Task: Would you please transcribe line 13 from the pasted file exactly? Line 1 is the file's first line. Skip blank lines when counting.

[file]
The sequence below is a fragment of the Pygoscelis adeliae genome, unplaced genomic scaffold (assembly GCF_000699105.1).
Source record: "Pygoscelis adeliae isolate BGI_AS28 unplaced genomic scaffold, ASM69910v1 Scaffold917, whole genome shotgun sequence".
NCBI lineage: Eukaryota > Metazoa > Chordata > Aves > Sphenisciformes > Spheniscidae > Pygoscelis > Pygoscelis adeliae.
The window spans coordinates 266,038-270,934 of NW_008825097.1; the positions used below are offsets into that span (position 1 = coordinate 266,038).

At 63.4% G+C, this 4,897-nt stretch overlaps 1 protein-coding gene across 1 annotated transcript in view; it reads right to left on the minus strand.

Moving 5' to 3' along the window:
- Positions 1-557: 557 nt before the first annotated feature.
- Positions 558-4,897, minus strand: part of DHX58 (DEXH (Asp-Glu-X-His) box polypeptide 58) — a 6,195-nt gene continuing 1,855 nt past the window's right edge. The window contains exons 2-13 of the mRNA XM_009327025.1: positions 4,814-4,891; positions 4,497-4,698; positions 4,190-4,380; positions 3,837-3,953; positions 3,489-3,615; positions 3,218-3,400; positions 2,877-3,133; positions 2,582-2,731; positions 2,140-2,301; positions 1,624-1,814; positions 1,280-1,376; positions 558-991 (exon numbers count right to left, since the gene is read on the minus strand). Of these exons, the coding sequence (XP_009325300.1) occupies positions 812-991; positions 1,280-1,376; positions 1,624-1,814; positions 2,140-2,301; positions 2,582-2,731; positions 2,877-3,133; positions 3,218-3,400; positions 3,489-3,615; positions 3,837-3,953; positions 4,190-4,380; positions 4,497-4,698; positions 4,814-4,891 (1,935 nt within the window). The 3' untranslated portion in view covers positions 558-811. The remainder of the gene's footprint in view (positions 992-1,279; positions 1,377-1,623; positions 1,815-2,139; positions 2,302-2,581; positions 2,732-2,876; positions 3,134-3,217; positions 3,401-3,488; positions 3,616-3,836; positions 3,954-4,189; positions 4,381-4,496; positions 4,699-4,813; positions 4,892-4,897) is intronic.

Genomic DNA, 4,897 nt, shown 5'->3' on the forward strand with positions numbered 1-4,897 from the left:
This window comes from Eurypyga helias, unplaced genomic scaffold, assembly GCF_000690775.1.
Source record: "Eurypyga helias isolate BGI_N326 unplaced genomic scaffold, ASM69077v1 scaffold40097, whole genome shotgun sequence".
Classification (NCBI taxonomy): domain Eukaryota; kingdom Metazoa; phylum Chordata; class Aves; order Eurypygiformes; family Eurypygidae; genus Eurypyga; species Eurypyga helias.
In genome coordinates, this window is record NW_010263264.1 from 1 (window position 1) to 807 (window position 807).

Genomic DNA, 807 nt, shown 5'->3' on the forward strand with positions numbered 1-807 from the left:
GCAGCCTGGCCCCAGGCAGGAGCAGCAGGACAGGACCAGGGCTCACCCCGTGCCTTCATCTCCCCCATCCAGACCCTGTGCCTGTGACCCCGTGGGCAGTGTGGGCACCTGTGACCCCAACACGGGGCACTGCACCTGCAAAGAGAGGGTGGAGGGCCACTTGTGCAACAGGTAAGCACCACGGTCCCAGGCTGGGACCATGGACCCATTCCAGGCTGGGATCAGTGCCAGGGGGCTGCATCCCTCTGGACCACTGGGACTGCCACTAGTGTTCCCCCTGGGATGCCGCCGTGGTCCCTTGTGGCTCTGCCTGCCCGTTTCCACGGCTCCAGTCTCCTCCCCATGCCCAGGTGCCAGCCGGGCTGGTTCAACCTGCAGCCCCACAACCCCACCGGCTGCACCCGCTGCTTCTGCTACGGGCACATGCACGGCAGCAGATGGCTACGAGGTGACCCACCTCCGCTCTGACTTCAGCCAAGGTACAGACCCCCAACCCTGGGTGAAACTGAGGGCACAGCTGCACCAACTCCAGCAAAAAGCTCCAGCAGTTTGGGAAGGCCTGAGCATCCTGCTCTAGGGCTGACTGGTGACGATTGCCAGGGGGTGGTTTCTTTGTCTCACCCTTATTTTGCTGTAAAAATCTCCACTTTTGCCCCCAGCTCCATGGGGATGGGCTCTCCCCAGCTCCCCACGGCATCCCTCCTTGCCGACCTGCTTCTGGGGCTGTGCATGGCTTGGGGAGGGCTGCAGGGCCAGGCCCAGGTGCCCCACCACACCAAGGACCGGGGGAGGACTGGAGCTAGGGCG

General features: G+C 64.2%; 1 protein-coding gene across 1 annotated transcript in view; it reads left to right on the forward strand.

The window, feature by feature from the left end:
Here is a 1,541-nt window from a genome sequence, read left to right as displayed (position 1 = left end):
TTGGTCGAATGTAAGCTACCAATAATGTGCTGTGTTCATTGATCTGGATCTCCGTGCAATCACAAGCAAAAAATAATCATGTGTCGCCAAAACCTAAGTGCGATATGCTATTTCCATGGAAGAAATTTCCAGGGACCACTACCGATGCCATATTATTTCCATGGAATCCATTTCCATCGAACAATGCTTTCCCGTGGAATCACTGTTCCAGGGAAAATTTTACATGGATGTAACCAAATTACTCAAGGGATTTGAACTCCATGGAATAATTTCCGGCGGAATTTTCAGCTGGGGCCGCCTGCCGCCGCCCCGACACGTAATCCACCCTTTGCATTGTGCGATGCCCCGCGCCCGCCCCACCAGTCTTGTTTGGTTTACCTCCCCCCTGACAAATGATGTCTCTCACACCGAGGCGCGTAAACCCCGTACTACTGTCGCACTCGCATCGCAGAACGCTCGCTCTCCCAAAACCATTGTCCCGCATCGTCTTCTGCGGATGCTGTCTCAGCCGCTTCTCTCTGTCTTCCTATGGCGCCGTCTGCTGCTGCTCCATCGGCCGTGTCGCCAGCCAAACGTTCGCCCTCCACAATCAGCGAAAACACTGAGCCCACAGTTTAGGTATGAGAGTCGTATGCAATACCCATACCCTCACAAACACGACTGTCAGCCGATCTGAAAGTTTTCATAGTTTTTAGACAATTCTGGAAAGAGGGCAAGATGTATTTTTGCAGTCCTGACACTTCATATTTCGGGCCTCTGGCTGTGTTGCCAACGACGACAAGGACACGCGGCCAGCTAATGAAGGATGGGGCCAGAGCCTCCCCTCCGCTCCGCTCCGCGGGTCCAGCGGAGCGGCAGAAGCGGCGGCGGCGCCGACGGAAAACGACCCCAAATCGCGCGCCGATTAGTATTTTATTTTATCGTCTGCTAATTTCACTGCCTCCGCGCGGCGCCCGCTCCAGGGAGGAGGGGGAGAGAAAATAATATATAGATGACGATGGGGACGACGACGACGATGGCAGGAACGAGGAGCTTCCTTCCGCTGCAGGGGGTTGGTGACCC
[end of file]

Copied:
In genome coordinates, this window is record NW_010263264.1 from 1 (window position 1) to 807 (window position 807).